Sports Betting On The Sidelines

State Senate president Bill Galvano, R-Bradenton, speaks at a pre-legislative news conference in Tallahassee, Fla. Galvano said he believes sports betting could be legalized without voter approval, although he said he might ask for it, anyway.

Over the past decade, teams from California, Florida or Texas have competed in more than half the championship series in the four major professional sports — including every NBA final.

That may be no surprise, considering the three states account for 27 percent of all franchises in those leagues. The sheer number of teams and their relative success make them fertile territory for legalizing sports gambling now that the U.S. Supreme Court has allowed every state to offer it.

“These states are the brass rings given the size of the populations and the potential opportunity,” said Sara Slane, a spokeswoman for the American Gaming Association.

So far, that ring remains elusive.

A 50-state review of sports gambling legislation by The Associated Press reveals that legalization efforts are nonexistent or very unlikely to happen anytime soon in the nation’s three most populous states, which together hold more than a quarter of the U.S. population.

The reasons vary. In California and Florida, powerful tribal interests that control most casino gambling are reluctant to reopen their agreements with the state and potentially share the gambling market with other players, including card rooms and race tracks.

In Texas, a combination of political clout from out-of-state casino interests and social conservatives who are morally opposed to gambling have effectively killed any prospects for legalized sports betting.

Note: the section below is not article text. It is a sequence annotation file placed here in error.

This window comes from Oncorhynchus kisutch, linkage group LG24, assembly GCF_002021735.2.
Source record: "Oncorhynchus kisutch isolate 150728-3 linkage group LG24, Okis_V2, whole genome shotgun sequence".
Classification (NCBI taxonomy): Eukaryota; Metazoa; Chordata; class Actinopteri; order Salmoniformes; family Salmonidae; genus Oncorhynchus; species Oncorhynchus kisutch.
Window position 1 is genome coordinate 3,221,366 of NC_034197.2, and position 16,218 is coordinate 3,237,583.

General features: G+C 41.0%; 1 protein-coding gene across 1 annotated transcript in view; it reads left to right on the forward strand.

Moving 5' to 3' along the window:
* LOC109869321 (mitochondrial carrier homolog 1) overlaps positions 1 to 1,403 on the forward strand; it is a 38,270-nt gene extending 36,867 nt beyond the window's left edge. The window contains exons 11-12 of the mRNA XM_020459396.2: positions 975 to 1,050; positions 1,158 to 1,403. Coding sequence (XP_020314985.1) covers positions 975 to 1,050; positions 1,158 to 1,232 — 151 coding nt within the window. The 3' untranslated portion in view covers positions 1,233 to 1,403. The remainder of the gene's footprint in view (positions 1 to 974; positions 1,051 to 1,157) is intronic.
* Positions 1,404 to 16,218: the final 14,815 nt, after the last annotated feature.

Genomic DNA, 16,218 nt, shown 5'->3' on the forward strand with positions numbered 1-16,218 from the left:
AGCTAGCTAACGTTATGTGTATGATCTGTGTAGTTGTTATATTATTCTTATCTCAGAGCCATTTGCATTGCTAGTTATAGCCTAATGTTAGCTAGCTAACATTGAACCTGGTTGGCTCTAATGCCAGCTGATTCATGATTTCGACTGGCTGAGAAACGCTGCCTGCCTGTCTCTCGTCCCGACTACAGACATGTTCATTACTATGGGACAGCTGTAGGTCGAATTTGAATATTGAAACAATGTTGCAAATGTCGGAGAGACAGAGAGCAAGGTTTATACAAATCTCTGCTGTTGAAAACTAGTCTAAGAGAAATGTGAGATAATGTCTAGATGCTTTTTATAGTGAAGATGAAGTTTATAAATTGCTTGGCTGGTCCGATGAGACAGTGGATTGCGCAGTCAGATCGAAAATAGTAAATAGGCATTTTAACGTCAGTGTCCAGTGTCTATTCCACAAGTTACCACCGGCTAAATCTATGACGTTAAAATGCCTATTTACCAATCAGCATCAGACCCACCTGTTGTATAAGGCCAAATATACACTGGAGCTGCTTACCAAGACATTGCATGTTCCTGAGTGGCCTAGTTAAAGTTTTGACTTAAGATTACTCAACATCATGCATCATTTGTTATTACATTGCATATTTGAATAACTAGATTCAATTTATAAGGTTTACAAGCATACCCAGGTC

In all three states, any attempt to allow sports gambling would likely require a statewide vote to amend the constitution — a high hurdle for any issue, much less an expansion of gambling.

“The dynamic at work here is the larger the state, the larger the market, the larger the opportunity — the more complex the stakeholder environment and the more political stasis sets in,” said Chris Grove, managing director of gambling research firm Eilers and Krejcik.

Sports gambling is now legal in eight states, including Nevada, which had a monopoly before the high court ruling last spring.

Arkansas, New York and the District of Columbia also have legalized sports gambling in some form and are working on regulations before bets can be placed, while at least 22 other states are considering bills to legalize it. Advocates think the legislation has a realistic chance of passing in about half those states.

California, which alone accounts for one-eighth of the U.S. population and has 16 teams among the four major professional leagues, will not be joining the sports gambling states anytime soon.

Gambling there is largely controlled by casino-operating tribes that have compacts with the state. The tribes that are part of the California Nations Indian Gaming Association oppose an expansion of gambling even though it could bring more traffic to their casinos, said Steve Stallings, the group’s chairman.

The group is in the midst of a dispute with the state’s card rooms and doesn’t want to see more competition for the tribes by opening a debate over sports betting.

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